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vigation and traffic, during the fubjoined years, both of peace and of war:

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56451,254 73,456 - 524,711-11,708,515

57 1760 471,241 - 112,737 - 573,978 - 14,693,270 61 508,220-117,835 -626,055 - 14,873,194 62 480,444 - 120,126 - 600,570 - 13,546,171

Thus, the year 1756 marked the lowest point of the depreffion of commerce; whence it gradually rofe, till it had gained a fuperiority over the unexampled traffic of the tranquil years 1749-5051, if we may judge from the value of exports; and almost to an equality, if we draw our inferences from the tonnage of shipping. The Spanish war of 1762 impofed an additional weight, and we have seen the confequent decline.

When, by the treaty of Paris, entire freedom was again restored to foreign commerce, the traders once more fent out adventures of a still greater amount to every quarter of the world, though the nation was fuppofed to be ftrained, by too great an exertion of her powers. The falutary effects of more extenfive manufactures and a larger trade were inftantly feen in the commercial fuperiority

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of the three years following the pacification of 1763, over those enfuing the peace of 1748, though these have been celebrated juftly as times of uncommon profperity. We fhall be fully convinced of this fatisfactory truth, if we examine the following proofs:



Ships cleared outwards.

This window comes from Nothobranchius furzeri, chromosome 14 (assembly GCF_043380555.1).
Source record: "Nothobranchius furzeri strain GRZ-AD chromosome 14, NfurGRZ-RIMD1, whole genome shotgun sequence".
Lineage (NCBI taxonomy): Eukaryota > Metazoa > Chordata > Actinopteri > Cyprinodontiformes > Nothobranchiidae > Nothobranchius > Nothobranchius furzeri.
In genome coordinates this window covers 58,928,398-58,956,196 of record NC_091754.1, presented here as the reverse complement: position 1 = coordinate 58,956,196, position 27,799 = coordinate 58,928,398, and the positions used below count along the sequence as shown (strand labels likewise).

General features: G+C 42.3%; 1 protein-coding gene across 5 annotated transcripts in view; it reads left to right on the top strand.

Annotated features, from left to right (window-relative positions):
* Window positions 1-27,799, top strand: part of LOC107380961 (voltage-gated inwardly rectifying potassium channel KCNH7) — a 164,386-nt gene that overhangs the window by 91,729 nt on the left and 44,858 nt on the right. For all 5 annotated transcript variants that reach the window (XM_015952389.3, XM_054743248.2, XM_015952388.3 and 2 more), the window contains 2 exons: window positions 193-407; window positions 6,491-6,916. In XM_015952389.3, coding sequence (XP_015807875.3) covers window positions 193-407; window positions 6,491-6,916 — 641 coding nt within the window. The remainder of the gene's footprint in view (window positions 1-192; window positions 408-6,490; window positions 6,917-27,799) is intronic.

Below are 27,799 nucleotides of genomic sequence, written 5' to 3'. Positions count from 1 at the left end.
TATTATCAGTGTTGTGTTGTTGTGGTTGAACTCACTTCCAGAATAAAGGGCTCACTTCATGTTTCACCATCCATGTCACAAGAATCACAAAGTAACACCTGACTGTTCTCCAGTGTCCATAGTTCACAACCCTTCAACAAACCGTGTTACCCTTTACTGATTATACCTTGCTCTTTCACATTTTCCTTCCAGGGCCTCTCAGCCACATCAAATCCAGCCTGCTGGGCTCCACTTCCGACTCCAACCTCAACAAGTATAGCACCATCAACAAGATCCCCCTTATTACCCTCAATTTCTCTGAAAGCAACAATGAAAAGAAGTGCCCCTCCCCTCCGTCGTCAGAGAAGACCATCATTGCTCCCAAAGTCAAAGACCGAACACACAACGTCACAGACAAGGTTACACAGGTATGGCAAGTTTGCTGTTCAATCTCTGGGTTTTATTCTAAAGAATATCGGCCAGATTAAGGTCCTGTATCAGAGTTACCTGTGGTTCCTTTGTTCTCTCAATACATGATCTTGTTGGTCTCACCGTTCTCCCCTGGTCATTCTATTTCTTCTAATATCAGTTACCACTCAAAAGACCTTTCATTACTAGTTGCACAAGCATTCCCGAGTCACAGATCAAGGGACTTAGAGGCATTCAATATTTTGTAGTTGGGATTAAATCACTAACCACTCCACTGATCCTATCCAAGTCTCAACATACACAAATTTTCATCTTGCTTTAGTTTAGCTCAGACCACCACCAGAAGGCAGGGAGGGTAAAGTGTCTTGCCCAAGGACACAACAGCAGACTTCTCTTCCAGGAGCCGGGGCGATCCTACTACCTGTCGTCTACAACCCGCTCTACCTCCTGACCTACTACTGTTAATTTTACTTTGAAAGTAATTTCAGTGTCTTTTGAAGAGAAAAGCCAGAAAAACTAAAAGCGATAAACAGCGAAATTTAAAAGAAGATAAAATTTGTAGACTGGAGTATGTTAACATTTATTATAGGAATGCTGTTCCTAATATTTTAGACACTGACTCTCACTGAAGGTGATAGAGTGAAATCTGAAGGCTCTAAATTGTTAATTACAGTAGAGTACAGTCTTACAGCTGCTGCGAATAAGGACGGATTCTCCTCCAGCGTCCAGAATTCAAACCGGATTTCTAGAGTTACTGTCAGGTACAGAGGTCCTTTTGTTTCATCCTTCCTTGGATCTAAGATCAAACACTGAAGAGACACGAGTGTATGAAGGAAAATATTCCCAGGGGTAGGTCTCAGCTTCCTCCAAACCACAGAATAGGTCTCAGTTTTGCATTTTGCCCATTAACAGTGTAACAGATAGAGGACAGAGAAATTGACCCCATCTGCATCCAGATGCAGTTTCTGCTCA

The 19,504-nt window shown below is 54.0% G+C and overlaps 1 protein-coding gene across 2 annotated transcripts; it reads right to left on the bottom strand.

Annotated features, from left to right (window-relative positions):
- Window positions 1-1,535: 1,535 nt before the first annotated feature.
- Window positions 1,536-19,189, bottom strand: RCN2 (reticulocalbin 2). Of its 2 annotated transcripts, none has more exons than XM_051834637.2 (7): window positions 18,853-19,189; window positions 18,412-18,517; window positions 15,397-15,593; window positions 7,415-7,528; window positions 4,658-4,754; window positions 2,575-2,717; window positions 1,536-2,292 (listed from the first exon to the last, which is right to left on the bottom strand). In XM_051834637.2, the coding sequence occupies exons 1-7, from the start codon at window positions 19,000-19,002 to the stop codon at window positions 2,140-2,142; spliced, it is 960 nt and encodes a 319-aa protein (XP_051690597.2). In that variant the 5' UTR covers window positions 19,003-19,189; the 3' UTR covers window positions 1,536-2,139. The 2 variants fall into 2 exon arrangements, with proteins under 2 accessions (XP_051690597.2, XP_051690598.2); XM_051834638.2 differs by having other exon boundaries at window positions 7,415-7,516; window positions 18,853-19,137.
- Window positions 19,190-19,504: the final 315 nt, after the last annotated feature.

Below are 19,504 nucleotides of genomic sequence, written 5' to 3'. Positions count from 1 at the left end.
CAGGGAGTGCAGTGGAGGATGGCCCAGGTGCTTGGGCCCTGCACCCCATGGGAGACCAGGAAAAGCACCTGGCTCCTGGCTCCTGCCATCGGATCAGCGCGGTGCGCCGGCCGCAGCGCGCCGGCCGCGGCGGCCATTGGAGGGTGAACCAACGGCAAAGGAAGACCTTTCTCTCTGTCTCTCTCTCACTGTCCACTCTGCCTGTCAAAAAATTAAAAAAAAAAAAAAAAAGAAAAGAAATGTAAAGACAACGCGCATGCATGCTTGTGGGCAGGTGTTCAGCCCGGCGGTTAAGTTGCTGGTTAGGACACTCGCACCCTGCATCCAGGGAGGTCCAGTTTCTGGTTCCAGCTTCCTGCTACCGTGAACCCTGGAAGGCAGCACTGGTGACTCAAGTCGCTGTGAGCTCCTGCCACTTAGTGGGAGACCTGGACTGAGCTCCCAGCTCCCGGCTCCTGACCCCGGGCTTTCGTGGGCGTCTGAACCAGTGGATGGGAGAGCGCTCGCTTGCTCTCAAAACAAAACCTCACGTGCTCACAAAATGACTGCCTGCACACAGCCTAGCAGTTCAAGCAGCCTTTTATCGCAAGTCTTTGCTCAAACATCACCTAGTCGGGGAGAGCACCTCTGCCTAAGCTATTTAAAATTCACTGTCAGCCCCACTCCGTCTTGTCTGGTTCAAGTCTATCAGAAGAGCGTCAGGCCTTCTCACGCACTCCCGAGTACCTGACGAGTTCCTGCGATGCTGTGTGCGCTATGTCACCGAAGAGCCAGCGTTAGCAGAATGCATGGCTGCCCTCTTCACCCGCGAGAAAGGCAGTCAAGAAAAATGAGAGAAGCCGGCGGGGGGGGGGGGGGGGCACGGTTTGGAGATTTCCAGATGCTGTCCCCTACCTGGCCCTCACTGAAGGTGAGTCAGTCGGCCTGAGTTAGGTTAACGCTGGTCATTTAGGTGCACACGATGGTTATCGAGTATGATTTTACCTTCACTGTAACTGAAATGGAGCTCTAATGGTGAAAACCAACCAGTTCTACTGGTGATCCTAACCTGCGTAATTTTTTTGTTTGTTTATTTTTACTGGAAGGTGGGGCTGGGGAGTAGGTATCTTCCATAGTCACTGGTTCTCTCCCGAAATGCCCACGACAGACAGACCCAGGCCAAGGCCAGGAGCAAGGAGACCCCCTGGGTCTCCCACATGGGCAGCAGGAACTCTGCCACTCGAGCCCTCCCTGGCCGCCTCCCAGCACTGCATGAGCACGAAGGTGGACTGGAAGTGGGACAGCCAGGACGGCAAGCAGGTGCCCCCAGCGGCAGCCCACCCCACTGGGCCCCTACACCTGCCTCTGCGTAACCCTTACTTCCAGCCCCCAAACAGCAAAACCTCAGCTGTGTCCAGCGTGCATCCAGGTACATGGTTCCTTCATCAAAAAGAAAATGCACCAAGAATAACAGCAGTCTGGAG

Tons English. D° foreign.

Value of cargoes. £•

50609,798 - 51,386 -661,184 - 12,599,112

51 1758 389,842 - 116,002 - 505,844-12,618,335 1759 406,335 - 121,016 - $27,351 - 13,947,788 $764



639,872 - - 68,136 - 708,008 - 14,925,950

The grofs income of the Poft-office, foreign and domeftic, which, it is faid, can alone demonftrate the extent of our correfpondence, amounted,

In 1754, to

In 1764, to

£. 210,663

In the midst of that unexampled prosperity and accumulation of private wealth, Hume talked, in his hiftory, of the pernicious practice of borrowing on parliamentary fecurity; a practice, fays he, the more likely to become pernicious the more a nation advances in opulence and credit, and now threatens the

*The account of the Poft-office revenue is ftated, by the Annual Register 1773, much higher, miftakingly.

very existence of the nation. Even the grave Blackftone, who seems to have been infected by the declamations of the times, wrote of its being indifputably certain, in 1765, that the prefent magnitude of our national incumbrances very far exceeds all calculations of commercial benefits, and is productive of the greatest inconveniencies by the enormous taxes, that are raised upon the neceffaries of life, for the payment of the intereft of the debt; and those taxes weaken the internal ftrength of a ftate, by anticipating thofe refources, which should be reserved to defend it in case of neceffity *. Such fentiments, from fuch men, proceed partly from a narrow view of the subject, and perhaps more from well-meaning defires to do national good, by raifing public apprehenfions, with regard to the fecurity of property, and the fafety of the state.